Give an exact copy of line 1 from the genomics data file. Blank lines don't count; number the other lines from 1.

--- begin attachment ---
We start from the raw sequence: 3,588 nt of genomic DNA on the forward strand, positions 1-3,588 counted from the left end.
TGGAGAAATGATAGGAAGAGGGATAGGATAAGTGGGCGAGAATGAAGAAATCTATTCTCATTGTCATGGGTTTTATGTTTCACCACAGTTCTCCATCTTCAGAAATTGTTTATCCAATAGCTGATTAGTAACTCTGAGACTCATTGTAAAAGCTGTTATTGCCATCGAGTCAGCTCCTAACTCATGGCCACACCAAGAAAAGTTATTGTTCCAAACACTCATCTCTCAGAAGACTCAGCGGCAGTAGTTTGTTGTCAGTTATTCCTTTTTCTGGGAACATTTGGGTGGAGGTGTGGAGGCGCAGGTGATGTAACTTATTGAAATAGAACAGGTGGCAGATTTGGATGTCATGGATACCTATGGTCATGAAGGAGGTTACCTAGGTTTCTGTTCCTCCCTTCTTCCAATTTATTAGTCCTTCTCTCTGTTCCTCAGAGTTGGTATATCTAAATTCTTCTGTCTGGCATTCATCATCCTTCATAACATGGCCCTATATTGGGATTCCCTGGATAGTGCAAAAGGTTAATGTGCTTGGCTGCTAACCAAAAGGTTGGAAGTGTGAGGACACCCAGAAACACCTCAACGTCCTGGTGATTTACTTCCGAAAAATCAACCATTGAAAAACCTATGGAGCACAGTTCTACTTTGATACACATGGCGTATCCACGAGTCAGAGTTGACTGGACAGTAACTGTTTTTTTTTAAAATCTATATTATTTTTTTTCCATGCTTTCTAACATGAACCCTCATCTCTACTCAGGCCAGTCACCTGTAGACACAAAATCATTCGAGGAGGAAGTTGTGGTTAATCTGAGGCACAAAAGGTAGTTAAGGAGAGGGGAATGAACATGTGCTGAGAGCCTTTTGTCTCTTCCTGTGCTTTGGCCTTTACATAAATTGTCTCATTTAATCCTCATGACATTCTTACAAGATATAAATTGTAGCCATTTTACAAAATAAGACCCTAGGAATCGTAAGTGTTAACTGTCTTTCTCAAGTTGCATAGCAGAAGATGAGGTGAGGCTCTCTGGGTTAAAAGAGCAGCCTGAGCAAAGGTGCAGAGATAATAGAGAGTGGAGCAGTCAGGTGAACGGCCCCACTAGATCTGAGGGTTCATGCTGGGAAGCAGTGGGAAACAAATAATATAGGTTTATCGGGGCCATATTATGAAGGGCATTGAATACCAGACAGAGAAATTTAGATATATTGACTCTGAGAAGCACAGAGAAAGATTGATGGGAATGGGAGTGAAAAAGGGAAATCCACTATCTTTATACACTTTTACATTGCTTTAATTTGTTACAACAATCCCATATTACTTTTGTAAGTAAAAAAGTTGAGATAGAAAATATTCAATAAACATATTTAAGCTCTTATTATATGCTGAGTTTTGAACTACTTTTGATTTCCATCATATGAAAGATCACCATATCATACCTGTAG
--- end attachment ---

We start from the raw sequence: 3,588 nt of genomic DNA on the forward strand, positions 1-3,588 counted from the left end.